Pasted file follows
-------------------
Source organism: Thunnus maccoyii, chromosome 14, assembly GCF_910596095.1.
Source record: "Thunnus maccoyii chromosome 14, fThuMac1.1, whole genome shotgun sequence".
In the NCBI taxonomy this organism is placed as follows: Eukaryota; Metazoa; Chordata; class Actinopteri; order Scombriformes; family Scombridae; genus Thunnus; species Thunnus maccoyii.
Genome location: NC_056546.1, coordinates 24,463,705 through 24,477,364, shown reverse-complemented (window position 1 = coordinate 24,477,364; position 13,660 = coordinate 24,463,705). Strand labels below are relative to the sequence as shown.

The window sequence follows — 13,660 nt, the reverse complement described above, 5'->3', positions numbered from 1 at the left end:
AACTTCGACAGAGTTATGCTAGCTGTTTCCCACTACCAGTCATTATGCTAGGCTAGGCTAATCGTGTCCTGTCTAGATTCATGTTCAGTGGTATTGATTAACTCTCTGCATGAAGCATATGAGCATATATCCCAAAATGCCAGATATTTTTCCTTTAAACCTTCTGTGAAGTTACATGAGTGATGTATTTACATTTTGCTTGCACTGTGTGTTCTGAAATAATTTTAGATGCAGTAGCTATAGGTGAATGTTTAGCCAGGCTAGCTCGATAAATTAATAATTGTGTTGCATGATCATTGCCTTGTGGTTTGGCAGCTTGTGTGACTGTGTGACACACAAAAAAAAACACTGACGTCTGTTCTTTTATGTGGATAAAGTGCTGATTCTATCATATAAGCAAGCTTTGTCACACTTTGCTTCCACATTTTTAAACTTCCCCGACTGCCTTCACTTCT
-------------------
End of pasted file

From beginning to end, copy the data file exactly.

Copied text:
Source organism: Thunnus maccoyii, chromosome 14, assembly GCF_910596095.1.
Source record: "Thunnus maccoyii chromosome 14, fThuMac1.1, whole genome shotgun sequence".
In the NCBI taxonomy this organism is placed as follows: Eukaryota; Metazoa; Chordata; class Actinopteri; order Scombriformes; family Scombridae; genus Thunnus; species Thunnus maccoyii.
Genome location: NC_056546.1, coordinates 24,463,705 through 24,477,364, shown reverse-complemented (window position 1 = coordinate 24,477,364; position 13,660 = coordinate 24,463,705). Strand labels below are relative to the sequence as shown.

The window sequence follows — 13,660 nt, the reverse complement described above, 5'->3', positions numbered from 1 at the left end:
AACTTCGACAGAGTTATGCTAGCTGTTTCCCACTACCAGTCATTATGCTAGGCTAGGCTAATCGTGTCCTGTCTAGATTCATGTTCAGTGGTATTGATTAACTCTCTGCATGAAGCATATGAGCATATATCCCAAAATGCCAGATATTTTTCCTTTAAACCTTCTGTGAAGTTACATGAGTGATGTATTTACATTTTGCTTGCACTGTGTGTTCTGAAATAATTTTAGATGCAGTAGCTATAGGTGAATGTTTAGCCAGGCTAGCTCGATAAATTAATAATTGTGTTGCATGATCATTGCCTTGTGGTTTGGCAGCTTGTGTGACTGTGTGACACACAAAAAAAAACACTGACGTCTGTTCTTTTATGTGGATAAAGTGCTGATTCTATCATATAAGCAAGCTTTGTCACACTTTGCTTCCACATTTTTAAACTTCCCCGACTGCCTTCACTTCT